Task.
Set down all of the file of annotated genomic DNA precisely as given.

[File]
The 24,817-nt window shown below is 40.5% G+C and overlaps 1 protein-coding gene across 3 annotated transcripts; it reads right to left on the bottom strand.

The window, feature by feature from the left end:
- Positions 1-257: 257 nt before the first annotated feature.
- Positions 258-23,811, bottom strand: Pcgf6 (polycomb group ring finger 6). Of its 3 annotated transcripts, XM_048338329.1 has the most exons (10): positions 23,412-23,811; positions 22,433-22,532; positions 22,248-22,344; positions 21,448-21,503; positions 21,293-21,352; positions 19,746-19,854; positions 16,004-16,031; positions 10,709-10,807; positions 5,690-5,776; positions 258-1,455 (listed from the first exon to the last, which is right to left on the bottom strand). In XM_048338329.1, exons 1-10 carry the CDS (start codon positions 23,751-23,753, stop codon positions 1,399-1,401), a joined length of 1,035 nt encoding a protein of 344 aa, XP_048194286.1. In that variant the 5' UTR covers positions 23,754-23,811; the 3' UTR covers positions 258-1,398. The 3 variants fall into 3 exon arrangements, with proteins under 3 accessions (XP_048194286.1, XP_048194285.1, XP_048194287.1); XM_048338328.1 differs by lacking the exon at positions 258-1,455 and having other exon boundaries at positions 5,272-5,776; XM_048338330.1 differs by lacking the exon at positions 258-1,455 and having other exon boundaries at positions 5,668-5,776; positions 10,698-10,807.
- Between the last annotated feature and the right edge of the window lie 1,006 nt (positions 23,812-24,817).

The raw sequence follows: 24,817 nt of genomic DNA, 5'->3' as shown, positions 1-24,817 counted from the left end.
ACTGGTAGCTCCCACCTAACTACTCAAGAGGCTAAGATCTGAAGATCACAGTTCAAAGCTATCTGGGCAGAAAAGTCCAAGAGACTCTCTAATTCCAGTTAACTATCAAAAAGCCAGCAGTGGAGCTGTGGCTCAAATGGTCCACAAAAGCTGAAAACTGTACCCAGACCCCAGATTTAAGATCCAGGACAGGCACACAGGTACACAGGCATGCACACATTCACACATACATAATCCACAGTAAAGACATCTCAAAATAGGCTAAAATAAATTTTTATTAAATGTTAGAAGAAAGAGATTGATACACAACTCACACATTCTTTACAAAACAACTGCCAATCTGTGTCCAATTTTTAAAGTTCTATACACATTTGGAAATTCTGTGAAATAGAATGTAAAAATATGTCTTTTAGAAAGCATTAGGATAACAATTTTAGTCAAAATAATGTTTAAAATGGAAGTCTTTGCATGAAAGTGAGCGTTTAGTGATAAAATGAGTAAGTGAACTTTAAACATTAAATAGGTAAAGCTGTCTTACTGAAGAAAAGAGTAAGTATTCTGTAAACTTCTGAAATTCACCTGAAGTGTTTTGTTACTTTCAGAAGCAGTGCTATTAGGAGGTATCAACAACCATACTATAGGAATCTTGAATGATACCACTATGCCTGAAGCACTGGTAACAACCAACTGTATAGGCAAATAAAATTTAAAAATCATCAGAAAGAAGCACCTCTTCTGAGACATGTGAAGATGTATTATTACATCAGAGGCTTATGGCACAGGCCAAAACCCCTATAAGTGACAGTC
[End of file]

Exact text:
The 24,817-nt window shown below is 40.5% G+C and overlaps 1 protein-coding gene across 3 annotated transcripts; it reads right to left on the bottom strand.

The window, feature by feature from the left end:
- Positions 1-257: 257 nt before the first annotated feature.
- Positions 258-23,811, bottom strand: Pcgf6 (polycomb group ring finger 6). Of its 3 annotated transcripts, XM_048338329.1 has the most exons (10): positions 23,412-23,811; positions 22,433-22,532; positions 22,248-22,344; positions 21,448-21,503; positions 21,293-21,352; positions 19,746-19,854; positions 16,004-16,031; positions 10,709-10,807; positions 5,690-5,776; positions 258-1,455 (listed from the first exon to the last, which is right to left on the bottom strand). In XM_048338329.1, exons 1-10 carry the CDS (start codon positions 23,751-23,753, stop codon positions 1,399-1,401), a joined length of 1,035 nt encoding a protein of 344 aa, XP_048194286.1. In that variant the 5' UTR covers positions 23,754-23,811; the 3' UTR covers positions 258-1,398. The 3 variants fall into 3 exon arrangements, with proteins under 3 accessions (XP_048194286.1, XP_048194285.1, XP_048194287.1); XM_048338328.1 differs by lacking the exon at positions 258-1,455 and having other exon boundaries at positions 5,272-5,776; XM_048338330.1 differs by lacking the exon at positions 258-1,455 and having other exon boundaries at positions 5,668-5,776; positions 10,698-10,807.
- Between the last annotated feature and the right edge of the window lie 1,006 nt (positions 23,812-24,817).

The raw sequence follows: 24,817 nt of genomic DNA, 5'->3' as shown, positions 1-24,817 counted from the left end.
ACTGGTAGCTCCCACCTAACTACTCAAGAGGCTAAGATCTGAAGATCACAGTTCAAAGCTATCTGGGCAGAAAAGTCCAAGAGACTCTCTAATTCCAGTTAACTATCAAAAAGCCAGCAGTGGAGCTGTGGCTCAAATGGTCCACAAAAGCTGAAAACTGTACCCAGACCCCAGATTTAAGATCCAGGACAGGCACACAGGTACACAGGCATGCACACATTCACACATACATAATCCACAGTAAAGACATCTCAAAATAGGCTAAAATAAATTTTTATTAAATGTTAGAAGAAAGAGATTGATACACAACTCACACATTCTTTACAAAACAACTGCCAATCTGTGTCCAATTTTTAAAGTTCTATACACATTTGGAAATTCTGTGAAATAGAATGTAAAAATATGTCTTTTAGAAAGCATTAGGATAACAATTTTAGTCAAAATAATGTTTAAAATGGAAGTCTTTGCATGAAAGTGAGCGTTTAGTGATAAAATGAGTAAGTGAACTTTAAACATTAAATAGGTAAAGCTGTCTTACTGAAGAAAAGAGTAAGTATTCTGTAAACTTCTGAAATTCACCTGAAGTGTTTTGTTACTTTCAGAAGCAGTGCTATTAGGAGGTATCAACAACCATACTATAGGAATCTTGAATGATACCACTATGCCTGAAGCACTGGTAACAACCAACTGTATAGGCAAATAAAATTTAAAAATCATCAGAAAGAAGCACCTCTTCTGAGACATGTGAAGATGTATTATTACATCAGAGGCTTATGGCACAGGCCAAAACCCCTATAAGTGACAGTC